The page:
Bilal rejects the idea of sectarian conflict, and points out that even in Tartous, Sunni Muslims, not Alawites, are believed to be in the majority. He dismisses the widespread belief that Alawites enjoy special privileges.

The sheik says he was saddened when he heard of the recent massacre of Sunnis in a village in the region, and that he stayed home and mourned for three days. He insists, however, that terrorists were found in the village and brought destruction on it.

Bilal has reason to reject thinking of this war as a sectarian fight, and that's partly because up to now it hasn't been. Political and business insiders of many sects have benefited under the Assad regime and still support him.

If Syria's civil conflict truly did become a full-blown sectarian war, the Alawites would immediately be in danger of losing. There simply aren't enough of them.

Copyright 2013 NPR. To see more, visit http://www.npr.org/.

Transcript

RACHEL MARTIN, HOST:

This is WEEKEND EDITION, from NPR News. I'm Rachel Martin. Many people in Syria have become accustomed to this sound:

(SOUNDBITE OF GUNFIRE)

MARTIN: Daily gunfire is not unusual in battle-scarred cities like Damascus or Qusair. Steve Inskeep, of NPR's MORNING EDITION, has spent the last week traveling through parts of Syria that have been ravaged by civil war. He visited a place noted for an entirely different kind of sound. Here's what you hear in Tartous, a city on the Mediterranean coast and a center of support for the embattled President Bashar al-Assad.

(SOUNDBITE OF RUNNING WATER)

STEVE INSKEEP, HOST:

So they've placed huge stones along the edge of the Mediterranean. We're stepping from one to the next. And they have placed plastic tables and chairs and umbrellas on the stones, right by the water.

(SOUNDBITE OF WHISTLE)

INSKEEP: Beneath one of the umbrellas, we met a brother and sister on vacation. The brother was a 22-year-old, Syrian soldier.

So every few weeks they give you a few days off and you come here to Tartous?

UNIDENTIFIED MAN: (Through Translator) Yes.

INSKEEP: Like many Syrians we met, the brother did not want to give his name. He also did not want to talk in detail about his duties, though he said he has been under fire.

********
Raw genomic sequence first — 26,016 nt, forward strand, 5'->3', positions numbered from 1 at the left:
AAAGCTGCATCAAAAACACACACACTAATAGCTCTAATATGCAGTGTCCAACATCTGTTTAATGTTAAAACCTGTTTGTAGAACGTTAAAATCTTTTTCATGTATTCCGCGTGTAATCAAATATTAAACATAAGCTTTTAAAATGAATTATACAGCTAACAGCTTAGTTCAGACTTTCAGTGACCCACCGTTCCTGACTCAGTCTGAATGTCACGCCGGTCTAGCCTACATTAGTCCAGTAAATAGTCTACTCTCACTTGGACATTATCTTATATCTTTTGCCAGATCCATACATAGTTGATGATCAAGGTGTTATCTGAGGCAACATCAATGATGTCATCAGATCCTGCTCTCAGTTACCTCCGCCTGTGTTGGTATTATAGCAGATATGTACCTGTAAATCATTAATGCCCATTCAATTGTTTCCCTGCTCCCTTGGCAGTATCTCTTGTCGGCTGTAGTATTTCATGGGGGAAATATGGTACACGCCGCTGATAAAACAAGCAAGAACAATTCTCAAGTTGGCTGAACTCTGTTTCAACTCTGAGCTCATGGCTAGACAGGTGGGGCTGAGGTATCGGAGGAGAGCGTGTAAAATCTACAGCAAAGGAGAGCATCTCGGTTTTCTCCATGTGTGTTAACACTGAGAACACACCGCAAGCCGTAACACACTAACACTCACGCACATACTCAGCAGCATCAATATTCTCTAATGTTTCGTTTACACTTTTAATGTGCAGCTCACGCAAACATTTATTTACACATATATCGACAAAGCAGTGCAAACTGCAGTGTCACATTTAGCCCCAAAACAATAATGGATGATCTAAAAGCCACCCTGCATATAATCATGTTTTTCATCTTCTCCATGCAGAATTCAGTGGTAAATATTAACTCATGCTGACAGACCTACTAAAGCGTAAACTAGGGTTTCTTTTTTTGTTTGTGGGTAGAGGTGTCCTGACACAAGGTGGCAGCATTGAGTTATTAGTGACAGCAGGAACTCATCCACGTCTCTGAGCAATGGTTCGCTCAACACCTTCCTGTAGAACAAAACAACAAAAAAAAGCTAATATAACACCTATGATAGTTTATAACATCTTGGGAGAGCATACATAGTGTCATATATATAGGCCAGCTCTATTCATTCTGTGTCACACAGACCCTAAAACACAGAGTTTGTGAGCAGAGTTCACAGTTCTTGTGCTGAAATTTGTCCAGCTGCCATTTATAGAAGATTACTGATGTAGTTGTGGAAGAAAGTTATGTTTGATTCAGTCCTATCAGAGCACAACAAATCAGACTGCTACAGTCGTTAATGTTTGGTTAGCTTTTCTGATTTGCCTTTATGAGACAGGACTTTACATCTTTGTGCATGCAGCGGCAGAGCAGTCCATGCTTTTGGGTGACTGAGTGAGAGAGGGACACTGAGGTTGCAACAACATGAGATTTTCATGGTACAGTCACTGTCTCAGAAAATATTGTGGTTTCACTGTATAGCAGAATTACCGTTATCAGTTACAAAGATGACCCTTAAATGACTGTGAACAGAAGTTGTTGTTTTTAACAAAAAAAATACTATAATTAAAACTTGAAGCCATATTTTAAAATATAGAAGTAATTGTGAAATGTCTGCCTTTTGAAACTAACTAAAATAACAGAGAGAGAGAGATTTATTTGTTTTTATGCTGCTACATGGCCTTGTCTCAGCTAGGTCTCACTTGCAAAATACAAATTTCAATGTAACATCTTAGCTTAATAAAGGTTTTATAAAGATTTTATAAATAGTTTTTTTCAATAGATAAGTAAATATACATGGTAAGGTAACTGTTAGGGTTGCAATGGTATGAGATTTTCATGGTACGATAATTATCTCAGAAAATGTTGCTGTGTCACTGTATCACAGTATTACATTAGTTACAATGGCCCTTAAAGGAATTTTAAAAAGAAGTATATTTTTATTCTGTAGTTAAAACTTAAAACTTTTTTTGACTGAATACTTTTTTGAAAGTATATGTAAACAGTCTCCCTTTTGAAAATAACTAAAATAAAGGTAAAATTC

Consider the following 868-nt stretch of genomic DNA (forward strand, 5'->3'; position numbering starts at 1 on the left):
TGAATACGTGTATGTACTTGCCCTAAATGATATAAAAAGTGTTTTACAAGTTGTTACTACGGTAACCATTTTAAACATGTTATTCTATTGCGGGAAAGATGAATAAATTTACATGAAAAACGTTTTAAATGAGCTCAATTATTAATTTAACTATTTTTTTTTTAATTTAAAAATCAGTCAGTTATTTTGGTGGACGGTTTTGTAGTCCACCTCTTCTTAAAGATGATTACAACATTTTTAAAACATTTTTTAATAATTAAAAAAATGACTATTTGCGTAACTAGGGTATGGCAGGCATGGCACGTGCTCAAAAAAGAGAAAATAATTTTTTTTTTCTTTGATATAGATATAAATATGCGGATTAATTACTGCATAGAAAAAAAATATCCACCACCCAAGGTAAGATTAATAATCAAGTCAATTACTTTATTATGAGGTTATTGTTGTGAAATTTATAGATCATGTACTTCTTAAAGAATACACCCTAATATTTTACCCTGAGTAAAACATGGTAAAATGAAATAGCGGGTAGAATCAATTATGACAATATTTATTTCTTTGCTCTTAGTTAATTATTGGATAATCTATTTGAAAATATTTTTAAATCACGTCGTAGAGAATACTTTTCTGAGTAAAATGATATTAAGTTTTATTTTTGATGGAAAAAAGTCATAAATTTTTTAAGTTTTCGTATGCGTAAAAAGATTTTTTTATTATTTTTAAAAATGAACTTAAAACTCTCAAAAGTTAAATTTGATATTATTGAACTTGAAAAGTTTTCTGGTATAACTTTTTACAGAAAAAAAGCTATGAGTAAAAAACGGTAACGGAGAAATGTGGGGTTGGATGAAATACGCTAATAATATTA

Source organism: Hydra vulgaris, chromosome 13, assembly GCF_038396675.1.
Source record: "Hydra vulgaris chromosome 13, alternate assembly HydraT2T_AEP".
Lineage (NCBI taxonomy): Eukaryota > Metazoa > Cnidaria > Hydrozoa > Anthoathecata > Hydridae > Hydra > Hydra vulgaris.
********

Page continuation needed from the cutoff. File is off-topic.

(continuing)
That must be even stranger to go from being in combat to being on the beach.

UNIDENTIFIED MAN #1: (Foreign language spoken)

INSKEEP: Of course I think about it, he said, and it's hard to ignore that I could have been killed. But I believe in what I'm doing.

His sister gestured with a hand that had a ring in the shape of a butterfly. She's a law student, though her studies have been delayed since her university is in the embattled city of Homs.

Is there something that you think Americans do not understand about Syria?

UNIDENTIFIED MAN #1: (Foreign language spoken)

INSKEEP: The love and respect we have for our president and our country, she said.

The brother and sister said their father is a real estate developer. Many - though not all - of Syria's elites have stayed loyal to the Assad regime under which they prospered.

(SOUNDBITE OF CONVERSATIONS)

INSKEEP: And many people now rely on this Assad stronghold for more than vacation. Cafes and restaurants face the beach at Tartous, like this place where two sisters share a vegetable pizza.

UNIDENTIFIED WOMAN: (Foreign language spoken)

INSKEEP: We're displaced people, one says. They came from the devastated city of Aleppo. One was a teacher, whose school is now on the rebel side of the battle lines. Authorities here told us that around 300,000 Syrians have fled to the Tartous area. Some live in relatives' apartments. Some live in converted schools. Some stay in a government office building where their kids play soccer in the courtyard.

(SOUNDBITE OF CHILDREN PLAYING)